Some of Ruml's speech could be a direct quote from one of today's MMT advocates, like this: "The dollars the government spends become purchasing power in the hands of the people who have received them. The dollars the government takes by taxes cannot be spent by the people, and, therefore, these dollars can no longer be used to acquire the things which are available for sale. Taxation is, therefore, an instrument of the first importance in the administration of any fiscal and monetary policy."
If you want to learn more about MMT, the MMT Podcast's two-part interview with Warren Mosler is really excellent: Part 1, Part 2.
And even more on point to the context of Ruml's talk, this Cowboy Economist rebuttal to Ken Burns's belief that "the American people single-handedly financed World War Two is both funny and edifying:
Here are some earlier posts about MMT:
Modern Monetary Theory: why government spending isn't like household checkbooks
A thorough defense of Modern Monetary Theory
The dollars the government spends become purchasing power in the hands of the people who have received them. The dollars the government takes by taxes cannot be spent by the people, and, therefore, these dollars can no longer be used to acquire the things which are available for sale. Taxation is, therefore, an instrument of the first importance in the administration of any fiscal and monetary policy.
The second principal purpose of federal taxes is to attain more equality of wealth and of income than would result from economic forces working alone. The taxes which are effective for this purpose are the progressive individual income tax, the progressive estate tax, and the gift tax. What these taxes should be depends on public policy with respect to the distribution of wealth and of income. It is important, here, to note that the estate and gift taxes have little or no significance, as tax measures, for stabilizing the value of the dollar. Their purpose is the social purpose of preventing what otherwise would be high concentration of wealth and income at a few points, as a result of investment and reinvestment of income not expended in meeting day-to-day consumption requirements. These taxes should be defended and attacked it terms of their effects on the character of American life, not as revenue measures.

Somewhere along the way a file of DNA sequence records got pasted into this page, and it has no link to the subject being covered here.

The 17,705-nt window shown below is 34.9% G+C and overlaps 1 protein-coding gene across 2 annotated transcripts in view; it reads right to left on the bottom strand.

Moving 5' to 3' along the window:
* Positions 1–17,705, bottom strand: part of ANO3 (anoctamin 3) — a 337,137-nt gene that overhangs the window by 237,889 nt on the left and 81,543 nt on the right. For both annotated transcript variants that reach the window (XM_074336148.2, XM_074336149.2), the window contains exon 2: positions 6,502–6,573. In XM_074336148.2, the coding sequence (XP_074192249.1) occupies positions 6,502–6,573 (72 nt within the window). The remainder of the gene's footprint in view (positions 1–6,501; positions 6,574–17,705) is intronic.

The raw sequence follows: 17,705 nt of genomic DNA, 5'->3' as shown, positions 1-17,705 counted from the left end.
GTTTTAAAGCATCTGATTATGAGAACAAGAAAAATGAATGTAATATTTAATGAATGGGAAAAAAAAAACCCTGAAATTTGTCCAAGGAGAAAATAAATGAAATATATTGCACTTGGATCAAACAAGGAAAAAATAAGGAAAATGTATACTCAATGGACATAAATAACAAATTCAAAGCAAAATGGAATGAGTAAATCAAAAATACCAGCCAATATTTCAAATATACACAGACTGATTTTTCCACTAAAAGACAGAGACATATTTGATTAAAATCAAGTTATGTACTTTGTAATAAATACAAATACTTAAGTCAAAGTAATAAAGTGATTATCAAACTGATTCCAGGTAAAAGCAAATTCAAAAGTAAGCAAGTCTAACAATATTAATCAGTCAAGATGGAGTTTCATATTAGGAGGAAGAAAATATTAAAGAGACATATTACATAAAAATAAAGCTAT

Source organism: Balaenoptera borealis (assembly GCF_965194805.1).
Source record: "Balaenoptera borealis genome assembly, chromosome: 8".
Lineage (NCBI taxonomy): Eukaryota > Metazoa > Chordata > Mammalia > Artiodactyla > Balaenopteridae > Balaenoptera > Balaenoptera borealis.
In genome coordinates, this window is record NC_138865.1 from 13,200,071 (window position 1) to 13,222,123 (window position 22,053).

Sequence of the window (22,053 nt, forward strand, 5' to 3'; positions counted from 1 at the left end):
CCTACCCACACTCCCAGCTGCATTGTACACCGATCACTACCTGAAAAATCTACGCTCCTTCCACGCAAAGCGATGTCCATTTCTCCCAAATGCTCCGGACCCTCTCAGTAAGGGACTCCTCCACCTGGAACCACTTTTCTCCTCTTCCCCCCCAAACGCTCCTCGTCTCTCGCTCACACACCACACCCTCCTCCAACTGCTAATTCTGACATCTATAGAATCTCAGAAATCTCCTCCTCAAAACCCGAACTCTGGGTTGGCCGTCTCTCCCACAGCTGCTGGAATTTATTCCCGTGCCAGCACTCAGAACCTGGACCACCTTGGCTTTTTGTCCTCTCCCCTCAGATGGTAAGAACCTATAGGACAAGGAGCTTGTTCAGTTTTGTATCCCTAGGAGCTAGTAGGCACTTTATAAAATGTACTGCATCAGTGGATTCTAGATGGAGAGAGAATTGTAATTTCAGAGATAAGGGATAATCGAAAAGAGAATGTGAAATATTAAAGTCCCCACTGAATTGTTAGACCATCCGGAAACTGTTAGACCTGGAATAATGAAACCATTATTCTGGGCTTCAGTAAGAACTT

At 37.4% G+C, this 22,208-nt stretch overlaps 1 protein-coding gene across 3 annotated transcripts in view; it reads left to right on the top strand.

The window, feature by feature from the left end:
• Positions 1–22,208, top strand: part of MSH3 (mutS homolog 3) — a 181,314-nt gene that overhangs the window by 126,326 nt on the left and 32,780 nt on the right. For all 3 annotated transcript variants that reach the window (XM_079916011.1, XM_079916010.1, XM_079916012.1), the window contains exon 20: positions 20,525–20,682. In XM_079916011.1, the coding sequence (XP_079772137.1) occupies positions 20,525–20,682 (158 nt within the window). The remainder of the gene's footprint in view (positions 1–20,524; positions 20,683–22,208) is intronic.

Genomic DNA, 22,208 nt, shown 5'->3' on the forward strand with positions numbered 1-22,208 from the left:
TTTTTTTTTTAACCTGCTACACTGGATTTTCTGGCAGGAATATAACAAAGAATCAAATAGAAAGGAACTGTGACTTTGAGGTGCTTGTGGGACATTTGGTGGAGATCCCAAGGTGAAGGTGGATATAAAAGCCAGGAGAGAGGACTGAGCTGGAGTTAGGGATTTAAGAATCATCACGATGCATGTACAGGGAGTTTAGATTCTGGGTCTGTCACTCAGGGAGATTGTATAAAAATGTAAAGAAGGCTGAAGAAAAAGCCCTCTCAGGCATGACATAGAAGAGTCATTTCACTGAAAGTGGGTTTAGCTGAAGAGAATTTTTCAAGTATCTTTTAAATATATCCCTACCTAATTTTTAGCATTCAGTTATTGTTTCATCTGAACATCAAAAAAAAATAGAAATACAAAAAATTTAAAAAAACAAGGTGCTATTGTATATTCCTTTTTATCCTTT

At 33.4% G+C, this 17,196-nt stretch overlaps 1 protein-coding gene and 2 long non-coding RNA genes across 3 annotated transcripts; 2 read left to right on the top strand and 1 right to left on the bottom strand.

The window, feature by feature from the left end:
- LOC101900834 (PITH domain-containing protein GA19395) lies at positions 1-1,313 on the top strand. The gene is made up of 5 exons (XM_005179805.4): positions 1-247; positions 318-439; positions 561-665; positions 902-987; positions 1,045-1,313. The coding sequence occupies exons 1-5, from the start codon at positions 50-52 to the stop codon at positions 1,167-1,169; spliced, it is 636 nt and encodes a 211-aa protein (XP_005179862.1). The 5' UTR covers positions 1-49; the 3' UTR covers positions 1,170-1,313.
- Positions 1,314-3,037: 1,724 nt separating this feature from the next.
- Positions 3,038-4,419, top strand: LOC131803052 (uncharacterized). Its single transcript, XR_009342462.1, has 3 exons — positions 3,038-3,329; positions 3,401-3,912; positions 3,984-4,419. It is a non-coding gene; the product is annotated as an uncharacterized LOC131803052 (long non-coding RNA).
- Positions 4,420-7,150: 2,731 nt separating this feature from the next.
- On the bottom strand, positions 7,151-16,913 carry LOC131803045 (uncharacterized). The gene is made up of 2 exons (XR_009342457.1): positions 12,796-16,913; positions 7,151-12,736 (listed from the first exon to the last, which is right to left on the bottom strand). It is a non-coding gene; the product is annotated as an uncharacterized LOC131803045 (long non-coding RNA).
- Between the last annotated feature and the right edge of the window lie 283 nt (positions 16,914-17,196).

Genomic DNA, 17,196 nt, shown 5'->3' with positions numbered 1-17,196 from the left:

The third reason for federal taxes is to provide a subsidy for some industrial or economic interest. The most conspicuous example of these taxes is the tariffs on imports. Originally, taxes of this type were imposed to serve a double purpose since, a century and a half ago, the national government required revenues in order to pay its bills. Today, tariffs on imports are no longer needed for revenue. These taxes are nothing more than devices to provide subsidies to selected industries; their social purpose is to provide a price floor above which a domestic industry can compete with goods which can be produced abroad and sold in this country more cheaply except for the tariff protection. The subsidy is paid, not at the port of entry where the imported goods are taxed, but in the higher price level for all goods of the same type produced and sold at home.
The fourth purpose served by federal taxes is to assess, directly and visibly, the costs of certain benefits. Such taxation is highly desirable in order to limit the benefits to amounts which the people who benefit are willing to pay. The most conspicuous examples of such measures are the social security benefits, old-age and unemployment insurance. The social purposes of giving such benefits and of assessing specific taxes to meet the costs are obvious. Unfortunately and unnecessarily, in both cases, the programs have involved staggering deflationary consequences as a result of the excess of current receipts over current disbursements.
Taxes for Revenue Are Obsolete [Beardsley Ruml/Federal Reserve Bank of New York]